22 April marks the UN’s International Mother Earth Day
30 April marks International Jazz Day.
- Watch out for late frosts: protect tender plants with fleece.
- Tidy borders. Weed ‘defensively’ by pulling up weeds before they flower.
- Keep pests off brassica and carrots by covering crops with horticultural fleece.
- Look out for early aphid attack. Prompt treatment prevents colonies establishing.
- Feed with a general–purpose fertiliser like bone or fish meal.
- Apply mulch and put up supports for perennials.
- Remove flowers from strawberry plants planted after September last year.
- Formative pruning of plum & cherry trees can start once leaf buds open.
- Plant out pot-grown broad beans 6-9 inches (15-23 cm) apart, after hardening them off. Space rows 18 inches (45cm) apart.
April is ideal to sow a wide range seeded crops directly into prepared drills, including:
- broad beans
- khol rabi
- spring onions
- swiss chard
- summer cauliflower
- Plant ‘softneck’ garlic such as ‘Picardy Wight’ up to the end of April. Soft-neck garlic have no flower spikes and often have more cloves to a bulb than ‘hard-neck’ types.
- Finish planting onion and shallot sets by mid-April.
- Plant chitted potato tubers in April, starting with first earlies through to main crops at the end of the month. Continue planting potatoes; plant second early potatoes early in the month, and main cropping potatoes towards the end of the month.
- Throughout April continue direct-sowing seeded vegetables as listed above.
- Towards the end of April watch out for the caterpillar-like larvae of gooseberry sawfly, which can defoliate gooseberry and red and white currant bushes.
Sow Indoors / Under Glass
- Sow indoors early April: tomatoes, cucumber, celery and celeriac
- Sow indoors late April: zucchini, marrow, squashes and pumpkins & runner and French beans.
- Pot tomato seedlings into individual pots when the first true leaves appear.
- Sow leeks and brassica.
- Sow chard, coriander, parsley in a cold greenhouse to plant out later.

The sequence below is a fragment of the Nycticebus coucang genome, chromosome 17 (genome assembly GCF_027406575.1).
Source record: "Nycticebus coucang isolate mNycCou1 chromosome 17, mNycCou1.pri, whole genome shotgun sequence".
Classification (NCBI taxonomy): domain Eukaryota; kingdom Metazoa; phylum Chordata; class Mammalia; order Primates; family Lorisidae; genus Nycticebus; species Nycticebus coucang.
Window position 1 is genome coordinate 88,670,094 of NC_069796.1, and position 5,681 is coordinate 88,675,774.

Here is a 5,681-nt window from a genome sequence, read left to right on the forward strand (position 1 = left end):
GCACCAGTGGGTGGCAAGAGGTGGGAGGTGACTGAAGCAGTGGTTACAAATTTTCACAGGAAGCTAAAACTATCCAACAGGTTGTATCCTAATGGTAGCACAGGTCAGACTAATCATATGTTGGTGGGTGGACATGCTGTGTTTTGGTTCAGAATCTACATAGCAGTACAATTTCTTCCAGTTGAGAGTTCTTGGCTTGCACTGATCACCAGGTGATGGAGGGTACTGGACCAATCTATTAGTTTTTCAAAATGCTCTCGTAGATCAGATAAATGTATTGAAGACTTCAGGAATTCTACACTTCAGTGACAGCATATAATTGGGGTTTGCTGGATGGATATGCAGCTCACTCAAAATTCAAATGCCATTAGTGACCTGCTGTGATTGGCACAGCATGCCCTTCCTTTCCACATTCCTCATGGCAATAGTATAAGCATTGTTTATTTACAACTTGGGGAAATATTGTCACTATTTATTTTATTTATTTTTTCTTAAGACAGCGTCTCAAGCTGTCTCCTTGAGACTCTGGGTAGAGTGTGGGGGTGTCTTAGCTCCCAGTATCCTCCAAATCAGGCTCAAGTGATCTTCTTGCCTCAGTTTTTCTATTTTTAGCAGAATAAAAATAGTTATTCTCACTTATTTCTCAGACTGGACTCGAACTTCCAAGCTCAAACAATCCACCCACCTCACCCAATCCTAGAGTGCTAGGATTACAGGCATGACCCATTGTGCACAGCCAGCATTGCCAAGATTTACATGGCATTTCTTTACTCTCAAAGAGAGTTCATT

- Sow tender vegetables indoors, such as
- In late March/ early April 2020 we harvested: swiss chard, spinach, parsley (flat & curly), garlic chives, and rhubarb.
Flower / Ornamental Garden
- Remove faded daffodil and tulip flowers, leaving leaves to die back naturally.
- Trim lavender: take out old flower stems and shorten stems by 1 inch (2.5 cm) if not done in the autumn.
- To ensure good flowering, feed and fertilise roses. Inspect roses for black spot; remove affected leaves; use fungicide (RHS, The Garden, April 2013, p.29)
- Spray new foliage of roses against rose mildew using products with a physical action, such as ‘SB Plant Invigorator’ (RHS, The Garden, April 2015, p.29)
- Prune forsythia after flowering has finished.
- Remove frost-damaged growth from shrubs.
- Plant wildflower plugs like cowslip and primrose into unfertilised ground for naturalising.
- Direct-sow annuals such as sunflowers, California poppies, poached egg plants and pot marigolds.
- Plant summer-flowering bulbs such as lilies, cannas, dahlias, gladiola, nerines etc
- Sweet peas can be direct-sown in April.
Division & Cuttings
- Divide and replant herbaceous perennials.
- Look out for new life. Mammals (squirrels, rabbits, foxes, mice etc) as well as frogs, birds and insects are busy breeding and nesting at this time of year.
- Warm sunshine brings out butterflies such as brimstone and comma butterflies.
- In evenings young fox cubs may be spotted.
- Bats emerge from hibernation when night temperatures rise about 5 degrees C.
- Migrant birds from Africa to the UK can now be heard in the dawn chorus, including house martin and swift.
- Cuckoos and swallows are due back in Britain in late April or early May.